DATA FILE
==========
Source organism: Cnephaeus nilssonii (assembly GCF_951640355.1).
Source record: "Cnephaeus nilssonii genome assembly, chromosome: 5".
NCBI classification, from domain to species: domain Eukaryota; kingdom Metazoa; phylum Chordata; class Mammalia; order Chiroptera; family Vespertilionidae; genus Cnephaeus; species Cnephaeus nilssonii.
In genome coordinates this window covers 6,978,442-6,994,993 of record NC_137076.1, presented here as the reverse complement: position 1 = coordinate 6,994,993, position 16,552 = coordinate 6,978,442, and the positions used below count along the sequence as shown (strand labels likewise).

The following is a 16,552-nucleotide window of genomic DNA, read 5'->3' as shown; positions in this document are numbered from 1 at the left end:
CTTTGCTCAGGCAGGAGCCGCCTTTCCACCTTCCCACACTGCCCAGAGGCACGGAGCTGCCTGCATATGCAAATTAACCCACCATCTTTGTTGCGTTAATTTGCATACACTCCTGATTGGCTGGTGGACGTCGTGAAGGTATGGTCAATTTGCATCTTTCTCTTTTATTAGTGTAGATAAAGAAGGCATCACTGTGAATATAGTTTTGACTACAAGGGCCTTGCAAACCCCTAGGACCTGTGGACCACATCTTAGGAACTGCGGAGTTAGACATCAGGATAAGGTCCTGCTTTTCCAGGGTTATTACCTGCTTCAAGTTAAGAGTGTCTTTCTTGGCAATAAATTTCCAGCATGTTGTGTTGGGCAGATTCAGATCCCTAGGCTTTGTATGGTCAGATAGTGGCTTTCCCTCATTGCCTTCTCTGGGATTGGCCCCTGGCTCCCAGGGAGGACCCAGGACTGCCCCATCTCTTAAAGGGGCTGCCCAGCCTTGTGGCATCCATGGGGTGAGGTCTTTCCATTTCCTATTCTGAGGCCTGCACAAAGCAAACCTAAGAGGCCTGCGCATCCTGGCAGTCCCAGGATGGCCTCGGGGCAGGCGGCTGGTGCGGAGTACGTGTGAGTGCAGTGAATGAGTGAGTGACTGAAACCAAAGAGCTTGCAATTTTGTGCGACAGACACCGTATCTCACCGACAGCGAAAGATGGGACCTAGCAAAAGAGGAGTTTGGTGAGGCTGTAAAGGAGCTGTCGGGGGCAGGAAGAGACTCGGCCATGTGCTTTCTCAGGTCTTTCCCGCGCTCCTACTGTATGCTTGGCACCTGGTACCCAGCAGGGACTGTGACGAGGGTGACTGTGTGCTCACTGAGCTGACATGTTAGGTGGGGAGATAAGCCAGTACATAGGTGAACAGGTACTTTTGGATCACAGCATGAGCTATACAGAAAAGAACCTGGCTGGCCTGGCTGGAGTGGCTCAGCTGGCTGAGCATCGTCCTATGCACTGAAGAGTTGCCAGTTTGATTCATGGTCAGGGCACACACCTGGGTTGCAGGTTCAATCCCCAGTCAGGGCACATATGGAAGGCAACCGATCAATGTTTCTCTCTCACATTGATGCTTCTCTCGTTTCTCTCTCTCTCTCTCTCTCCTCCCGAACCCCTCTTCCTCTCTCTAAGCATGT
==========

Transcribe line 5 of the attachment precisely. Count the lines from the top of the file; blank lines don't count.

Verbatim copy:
The following is a 16,552-nucleotide window of genomic DNA, read 5'->3' as shown; positions in this document are numbered from 1 at the left end: